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RegeneMed Says 3D Liver Tissue Surrogate Is Physiologically Relevant ADME/Tox Model

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ANAHEIM, Calif. - Tissue engineering shop RegeneMed has developed a 3D liver tissue surrogate for ADME/Tox testing that can offer pharmaceutical companies long-term predictive cell life and human functionality, according to a company official.       
 
Dawn Applegate, president and CEO of RegeneMed, discussed the Carlsbad, Calif.-based company’s hepatic model, which it launched in June, at the Society for Biomolecular Sciences’ Stem Cells and Primary Cells in Drug Discovery symposium, held here this week.
 
The technology promises an alternative to the current industry standard, which is to isolate live human or animal cells and grow them in a monolayer culture, where they only survive for a day or two. While it takes six to eight weeks for drug toxicity to manifest itself in the body, the short survival times for these cell culture systems demand that researchers instead provide six to eight times the toxic dose in order to assess toxicity.
 
Applegate said that RegeneMed’s approach enables researchers to dose cells over a longer period of time in order to more closely mimic human physiology.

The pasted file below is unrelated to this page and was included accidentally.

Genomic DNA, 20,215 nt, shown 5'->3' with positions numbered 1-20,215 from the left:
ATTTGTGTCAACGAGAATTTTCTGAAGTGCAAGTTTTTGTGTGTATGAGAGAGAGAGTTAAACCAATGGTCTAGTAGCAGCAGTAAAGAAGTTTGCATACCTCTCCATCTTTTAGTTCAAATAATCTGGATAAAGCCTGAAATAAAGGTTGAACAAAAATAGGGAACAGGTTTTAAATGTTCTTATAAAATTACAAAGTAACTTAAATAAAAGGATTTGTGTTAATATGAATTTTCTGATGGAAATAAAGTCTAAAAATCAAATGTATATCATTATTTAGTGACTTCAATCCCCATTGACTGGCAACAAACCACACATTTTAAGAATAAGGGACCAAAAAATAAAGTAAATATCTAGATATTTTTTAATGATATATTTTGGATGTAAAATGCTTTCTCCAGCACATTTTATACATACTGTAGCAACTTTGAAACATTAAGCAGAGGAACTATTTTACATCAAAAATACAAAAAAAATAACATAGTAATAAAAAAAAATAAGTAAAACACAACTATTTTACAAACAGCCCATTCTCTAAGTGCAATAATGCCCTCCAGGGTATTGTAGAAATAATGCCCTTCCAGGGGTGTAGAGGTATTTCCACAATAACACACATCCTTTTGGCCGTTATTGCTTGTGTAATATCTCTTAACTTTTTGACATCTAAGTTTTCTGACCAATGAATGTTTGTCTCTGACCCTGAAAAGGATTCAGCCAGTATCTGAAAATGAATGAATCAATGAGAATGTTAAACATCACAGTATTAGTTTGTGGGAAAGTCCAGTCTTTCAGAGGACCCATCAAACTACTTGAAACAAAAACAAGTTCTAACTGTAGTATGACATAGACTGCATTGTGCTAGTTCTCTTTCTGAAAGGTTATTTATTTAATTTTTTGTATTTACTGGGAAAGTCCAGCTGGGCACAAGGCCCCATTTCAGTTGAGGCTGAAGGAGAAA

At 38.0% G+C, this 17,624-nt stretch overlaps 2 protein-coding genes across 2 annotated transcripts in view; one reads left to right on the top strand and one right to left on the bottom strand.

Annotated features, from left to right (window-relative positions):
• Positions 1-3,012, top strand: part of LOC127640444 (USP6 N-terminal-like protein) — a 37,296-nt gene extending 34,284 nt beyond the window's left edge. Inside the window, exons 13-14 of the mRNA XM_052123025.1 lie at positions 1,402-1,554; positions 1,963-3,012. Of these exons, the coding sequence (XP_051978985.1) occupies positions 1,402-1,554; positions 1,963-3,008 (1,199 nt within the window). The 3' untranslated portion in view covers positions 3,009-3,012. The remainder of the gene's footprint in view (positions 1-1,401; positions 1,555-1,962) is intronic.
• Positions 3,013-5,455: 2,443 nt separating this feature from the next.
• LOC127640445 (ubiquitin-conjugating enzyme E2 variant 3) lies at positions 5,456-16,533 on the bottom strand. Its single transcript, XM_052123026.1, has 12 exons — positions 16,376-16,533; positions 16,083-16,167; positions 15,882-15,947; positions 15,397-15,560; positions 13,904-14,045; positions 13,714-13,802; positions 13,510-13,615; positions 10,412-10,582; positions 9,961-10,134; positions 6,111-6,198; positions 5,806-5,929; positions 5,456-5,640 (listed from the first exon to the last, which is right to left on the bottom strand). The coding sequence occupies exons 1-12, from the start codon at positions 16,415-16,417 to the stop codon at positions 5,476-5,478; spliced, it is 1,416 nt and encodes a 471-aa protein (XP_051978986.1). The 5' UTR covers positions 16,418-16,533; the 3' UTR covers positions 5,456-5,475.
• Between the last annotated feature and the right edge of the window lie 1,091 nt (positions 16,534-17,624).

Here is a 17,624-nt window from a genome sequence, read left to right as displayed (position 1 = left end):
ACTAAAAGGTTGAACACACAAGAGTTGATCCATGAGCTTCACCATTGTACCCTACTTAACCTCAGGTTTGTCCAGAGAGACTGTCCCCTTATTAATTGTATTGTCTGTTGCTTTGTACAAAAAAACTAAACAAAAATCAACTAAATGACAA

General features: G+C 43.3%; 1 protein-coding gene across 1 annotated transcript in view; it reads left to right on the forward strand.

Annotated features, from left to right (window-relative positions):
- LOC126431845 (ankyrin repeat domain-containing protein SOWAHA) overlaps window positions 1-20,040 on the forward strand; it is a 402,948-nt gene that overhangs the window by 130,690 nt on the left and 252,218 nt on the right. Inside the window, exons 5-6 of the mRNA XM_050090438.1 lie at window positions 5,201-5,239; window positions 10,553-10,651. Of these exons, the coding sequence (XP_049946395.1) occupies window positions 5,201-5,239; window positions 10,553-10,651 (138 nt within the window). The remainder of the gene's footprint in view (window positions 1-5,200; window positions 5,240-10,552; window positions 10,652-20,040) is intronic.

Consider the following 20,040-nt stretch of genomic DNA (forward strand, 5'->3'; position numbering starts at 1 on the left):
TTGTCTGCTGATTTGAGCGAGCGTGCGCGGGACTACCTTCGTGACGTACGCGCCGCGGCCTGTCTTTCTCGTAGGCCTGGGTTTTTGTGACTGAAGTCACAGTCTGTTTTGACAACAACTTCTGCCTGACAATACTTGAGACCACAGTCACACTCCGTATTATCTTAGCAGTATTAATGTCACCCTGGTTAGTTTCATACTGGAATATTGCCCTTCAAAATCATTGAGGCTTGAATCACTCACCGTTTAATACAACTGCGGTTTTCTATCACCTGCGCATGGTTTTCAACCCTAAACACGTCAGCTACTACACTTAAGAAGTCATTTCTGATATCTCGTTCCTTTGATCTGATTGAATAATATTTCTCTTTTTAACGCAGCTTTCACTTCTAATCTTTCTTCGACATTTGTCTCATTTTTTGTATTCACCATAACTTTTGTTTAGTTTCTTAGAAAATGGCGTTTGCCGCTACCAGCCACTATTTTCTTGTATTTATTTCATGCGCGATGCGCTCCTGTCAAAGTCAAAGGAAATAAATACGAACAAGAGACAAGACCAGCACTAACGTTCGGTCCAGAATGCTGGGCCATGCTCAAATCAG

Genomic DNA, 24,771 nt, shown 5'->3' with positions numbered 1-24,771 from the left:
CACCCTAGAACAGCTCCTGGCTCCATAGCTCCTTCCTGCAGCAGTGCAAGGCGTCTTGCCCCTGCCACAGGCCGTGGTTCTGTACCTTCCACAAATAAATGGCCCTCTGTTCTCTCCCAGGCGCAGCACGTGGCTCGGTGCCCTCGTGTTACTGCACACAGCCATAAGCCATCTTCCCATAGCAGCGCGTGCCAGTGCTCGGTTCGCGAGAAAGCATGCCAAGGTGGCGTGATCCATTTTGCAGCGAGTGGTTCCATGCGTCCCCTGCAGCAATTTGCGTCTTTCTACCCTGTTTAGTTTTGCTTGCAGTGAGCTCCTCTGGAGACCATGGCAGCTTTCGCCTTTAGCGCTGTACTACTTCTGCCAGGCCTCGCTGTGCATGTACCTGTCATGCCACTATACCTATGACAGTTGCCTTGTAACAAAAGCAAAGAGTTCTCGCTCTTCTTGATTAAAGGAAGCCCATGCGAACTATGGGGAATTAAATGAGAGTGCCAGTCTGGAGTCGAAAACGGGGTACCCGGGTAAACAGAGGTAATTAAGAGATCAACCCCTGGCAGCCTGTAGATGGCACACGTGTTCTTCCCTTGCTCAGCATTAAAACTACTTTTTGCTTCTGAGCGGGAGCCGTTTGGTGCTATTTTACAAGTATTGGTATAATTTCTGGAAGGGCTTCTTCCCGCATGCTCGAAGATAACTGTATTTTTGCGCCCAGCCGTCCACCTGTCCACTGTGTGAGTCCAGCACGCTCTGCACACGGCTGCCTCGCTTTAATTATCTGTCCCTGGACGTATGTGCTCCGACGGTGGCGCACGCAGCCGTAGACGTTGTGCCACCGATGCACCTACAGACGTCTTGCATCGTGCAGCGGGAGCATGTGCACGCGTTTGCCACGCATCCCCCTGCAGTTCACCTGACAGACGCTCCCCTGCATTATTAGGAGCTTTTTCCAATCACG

“What we do instead is grow a liver surrogate in the lab in the same 96-well plates that are currently used for the hepatocyte monolayer systems,” said Applegate. “We then use a chronic dose of the drug candidate because these 3D cultures can be repeatedly dosed for weeks…or even months to get a typical chronic dose response.”
 
Applegate said that the liver tissue surrogate can be used to assess such drug safety parameters as chronic toxicity, drug clearance and bioavailability, chronic enzyme induction over time, and drug-drug interactions.
 
In addition, the results are highly reproducible, she said.
 
“We really believe that you’ve got to have all of the cells native to the tissue together in a microenvironment, not just one type of cell,” Applegate told CBA News in an interview following her presentation. All cell types native to a particular tissue drive its function, not just what Applegate referred to as the “worker bee” cells.
 
If these different types of cells are put together in a 3D, interconnecting porous structure, where they can co-locate, migrate, and be associated with the neighbors that they would have in vivo, they will not only grow and divide, but also express every native extracellular matrix protein and growth factor ex vivo and therefore reform that tissue ex vivo, Applegate said.
 
She explained that RegeneMed uses a uniform nylon scaffold, as opposed to collagen or Matrigel, which confine cells and do not allow them to migrate and associate with those cells they would associate with in vivo.   
 
Stromal cells are isolated from a donor liver, Applegate said. These cells will expand and bank in 2D culture.
 
“You than feed those cells onto the 3D scaffold and you give them about a week to start forming the tissue,” said Applegate. “At that point, the parenchymal cells are isolated from a second donor liver and fed onto the growing stromal component.”